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Information Technology in Biomedicine, IEEE Transactions on

Issue 2 • Date June 2001

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Displaying Results 1 - 10 of 10
  • Three-dimensional virtual-reality surgical planning and soft-tissue prediction for orthognathic surgery

    Page(s): 97 - 107
    Save to Project icon | Request Permissions | Click to expandQuick Abstract | PDF file iconPDF (806 KB) |  | HTML iconHTML  

    Complex maxillofacial malformations continue to present challenges in analysis and correction beyond modern technology. The purpose of this paper is to present a virtual reality workbench for surgeons to perform virtual orthognathic surgical planning and soft-tissue prediction in three dimensions. A resulting surgical planning system, i.e., three-dimensional virtual reality surgical planning and soft-tissue prediction for orthognathic surgery, consists of four major stages: computed tomography (CT) data post-processing and reconstruction, three-dimensional (3-D) color facial soft-tissue model generation, virtual surgical planning and simulation, soft-tissue-change preoperative prediction. The surgical planning and simulation are based on a 3D CT reconstructed bone model, whereas the soft-tissue prediction is based on color texture-mapped and individualized facial soft-tissue model. Our approach is able to provide a quantitative osteotomy-simulated bone model and prediction of postoperative appearance with photorealistic quality. The prediction appearance can be visualized from any arbitrary viewing point using a low-cost personal computer-based system. This cost-effective solution can be easily adopted in any hospital for daily use. View full abstract»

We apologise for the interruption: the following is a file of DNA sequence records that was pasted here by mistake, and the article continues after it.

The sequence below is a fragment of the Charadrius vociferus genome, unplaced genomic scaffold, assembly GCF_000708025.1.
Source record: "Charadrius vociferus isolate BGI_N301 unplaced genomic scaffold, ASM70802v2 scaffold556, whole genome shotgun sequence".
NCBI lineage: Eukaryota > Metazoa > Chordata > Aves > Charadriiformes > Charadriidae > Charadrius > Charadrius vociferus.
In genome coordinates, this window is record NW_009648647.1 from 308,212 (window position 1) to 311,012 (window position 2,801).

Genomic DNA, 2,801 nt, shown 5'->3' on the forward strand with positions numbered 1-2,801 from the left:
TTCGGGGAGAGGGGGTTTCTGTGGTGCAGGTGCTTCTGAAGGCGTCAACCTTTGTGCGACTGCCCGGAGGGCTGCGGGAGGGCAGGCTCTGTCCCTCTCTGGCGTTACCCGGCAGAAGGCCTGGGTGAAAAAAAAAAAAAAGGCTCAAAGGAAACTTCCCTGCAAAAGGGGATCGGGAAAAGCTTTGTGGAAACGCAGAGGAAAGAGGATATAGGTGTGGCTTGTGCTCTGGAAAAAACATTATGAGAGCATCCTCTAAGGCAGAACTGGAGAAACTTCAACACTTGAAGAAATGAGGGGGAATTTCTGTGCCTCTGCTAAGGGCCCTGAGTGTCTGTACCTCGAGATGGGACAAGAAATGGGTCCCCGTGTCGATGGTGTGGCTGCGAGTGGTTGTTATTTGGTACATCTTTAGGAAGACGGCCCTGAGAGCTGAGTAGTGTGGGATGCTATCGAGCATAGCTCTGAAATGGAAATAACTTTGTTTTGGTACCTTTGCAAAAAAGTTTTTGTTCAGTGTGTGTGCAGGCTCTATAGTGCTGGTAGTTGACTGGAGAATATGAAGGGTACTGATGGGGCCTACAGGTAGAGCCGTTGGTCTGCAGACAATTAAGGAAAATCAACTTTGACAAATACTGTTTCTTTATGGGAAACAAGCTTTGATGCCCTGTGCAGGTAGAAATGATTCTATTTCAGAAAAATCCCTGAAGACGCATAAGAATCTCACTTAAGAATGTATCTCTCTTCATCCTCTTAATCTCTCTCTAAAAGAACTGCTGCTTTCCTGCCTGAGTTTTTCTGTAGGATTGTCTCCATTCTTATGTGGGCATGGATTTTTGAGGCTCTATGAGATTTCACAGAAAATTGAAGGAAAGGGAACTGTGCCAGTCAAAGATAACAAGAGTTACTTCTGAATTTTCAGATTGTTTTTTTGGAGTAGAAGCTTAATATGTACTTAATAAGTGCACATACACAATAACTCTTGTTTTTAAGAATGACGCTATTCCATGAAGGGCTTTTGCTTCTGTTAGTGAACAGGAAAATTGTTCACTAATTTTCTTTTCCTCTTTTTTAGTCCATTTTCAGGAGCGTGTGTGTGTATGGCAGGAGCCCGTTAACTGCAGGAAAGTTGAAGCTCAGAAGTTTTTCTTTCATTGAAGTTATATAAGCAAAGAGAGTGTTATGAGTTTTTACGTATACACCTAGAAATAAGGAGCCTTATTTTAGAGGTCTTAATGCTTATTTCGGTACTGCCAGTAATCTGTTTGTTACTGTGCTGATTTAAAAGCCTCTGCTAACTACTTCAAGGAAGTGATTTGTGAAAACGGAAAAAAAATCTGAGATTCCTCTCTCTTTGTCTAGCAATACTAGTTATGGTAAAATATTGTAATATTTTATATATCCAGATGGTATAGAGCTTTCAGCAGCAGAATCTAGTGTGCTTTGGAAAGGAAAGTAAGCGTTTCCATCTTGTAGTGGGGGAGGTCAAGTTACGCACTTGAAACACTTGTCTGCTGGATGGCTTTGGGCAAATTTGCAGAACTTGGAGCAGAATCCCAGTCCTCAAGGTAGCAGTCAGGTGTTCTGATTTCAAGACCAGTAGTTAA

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  • ECG data compression using wavelets and higher order statistics methods

    Page(s): 108 - 115
    Save to Project icon | Request Permissions | Click to expandQuick Abstract | PDF file iconPDF (139 KB) |  | HTML iconHTML  

    This paper evaluates the compression performance and characteristics of two wavelet coding compression schemes of electrocardiogram (ECG) signals suitable for real-time telemedical applications. The two proposed methods, namely the optimal zonal wavelet coding (OZWC) method and the wavelet transform higher order statistics-based coding (WHOSC) method, are used to assess the ECG compression issues. The WHOSC method employs higher order statistics (HOS) and uses multirate processing with the autoregressive HOS model technique to provide increasing robustness to the coding scheme. The OZWC algorithm used is based on the optimal wavelet-based zonal coding method developed for the class of discrete "Lipschitizian" signals. Both methodologies were evaluated using the normalized rms error (NRMSE) and the average compression ratio (CR) and bits per sample criteria, applied on abnormal clinical ECG data samples selected from the MIT-BIH database and the Creighton University Cardiac Center database. Simulation results illustrate that both methods can contribute to and enhance the medical data compression performance suitable for a hybrid mobile telemedical system that integrates these algorithmic approaches for real-time ECG data transmission scenarios with high CRs and low NRMSE ratios, especially in low bandwidth mobile systems. View full abstract»